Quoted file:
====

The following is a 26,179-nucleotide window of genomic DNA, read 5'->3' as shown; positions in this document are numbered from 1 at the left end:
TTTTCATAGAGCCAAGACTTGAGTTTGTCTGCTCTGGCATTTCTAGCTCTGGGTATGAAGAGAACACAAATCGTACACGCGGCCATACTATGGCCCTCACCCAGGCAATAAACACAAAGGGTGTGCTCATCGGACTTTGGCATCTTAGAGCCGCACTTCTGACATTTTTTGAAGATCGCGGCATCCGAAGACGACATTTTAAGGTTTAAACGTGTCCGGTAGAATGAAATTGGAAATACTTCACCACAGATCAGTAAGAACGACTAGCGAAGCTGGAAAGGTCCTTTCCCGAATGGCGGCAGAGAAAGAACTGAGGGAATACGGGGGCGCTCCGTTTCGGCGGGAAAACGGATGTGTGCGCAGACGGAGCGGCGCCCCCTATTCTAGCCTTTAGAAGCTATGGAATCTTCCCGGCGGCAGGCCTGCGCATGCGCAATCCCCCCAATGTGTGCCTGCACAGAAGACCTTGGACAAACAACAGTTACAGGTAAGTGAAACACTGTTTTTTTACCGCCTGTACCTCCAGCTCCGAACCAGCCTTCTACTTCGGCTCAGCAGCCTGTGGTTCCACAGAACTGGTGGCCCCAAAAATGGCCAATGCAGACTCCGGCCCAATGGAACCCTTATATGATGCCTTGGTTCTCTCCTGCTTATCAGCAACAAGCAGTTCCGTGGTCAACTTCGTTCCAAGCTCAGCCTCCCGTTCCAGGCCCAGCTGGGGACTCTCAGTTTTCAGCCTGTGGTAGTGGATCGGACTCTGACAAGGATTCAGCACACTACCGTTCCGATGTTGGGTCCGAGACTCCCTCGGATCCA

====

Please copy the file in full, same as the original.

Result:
The following is a 26,179-nucleotide window of genomic DNA, read 5'->3' as shown; positions in this document are numbered from 1 at the left end:
TTTTCATAGAGCCAAGACTTGAGTTTGTCTGCTCTGGCATTTCTAGCTCTGGGTATGAAGAGAACACAAATCGTACACGCGGCCATACTATGGCCCTCACCCAGGCAATAAACACAAAGGGTGTGCTCATCGGACTTTGGCATCTTAGAGCCGCACTTCTGACATTTTTTGAAGATCGCGGCATCCGAAGACGACATTTTAAGGTTTAAACGTGTCCGGTAGAATGAAATTGGAAATACTTCACCACAGATCAGTAAGAACGACTAGCGAAGCTGGAAAGGTCCTTTCCCGAATGGCGGCAGAGAAAGAACTGAGGGAATACGGGGGCGCTCCGTTTCGGCGGGAAAACGGATGTGTGCGCAGACGGAGCGGCGCCCCCTATTCTAGCCTTTAGAAGCTATGGAATCTTCCCGGCGGCAGGCCTGCGCATGCGCAATCCCCCCAATGTGTGCCTGCACAGAAGACCTTGGACAAACAACAGTTACAGGTAAGTGAAACACTGTTTTTTTACCGCCTGTACCTCCAGCTCCGAACCAGCCTTCTACTTCGGCTCAGCAGCCTGTGGTTCCACAGAACTGGTGGCCCCAAAAATGGCCAATGCAGACTCCGGCCCAATGGAACCCTTATATGATGCCTTGGTTCTCTCCTGCTTATCAGCAACAAGCAGTTCCGTGGTCAACTTCGTTCCAAGCTCAGCCTCCCGTTCCAGGCCCAGCTGGGGACTCTCAGTTTTCAGCCTGTGGTAGTGGATCGGACTCTGACAAGGATTCAGCACACTACCGTTCCGATGTTGGGTCCGAGACTCCCTCGGATCCA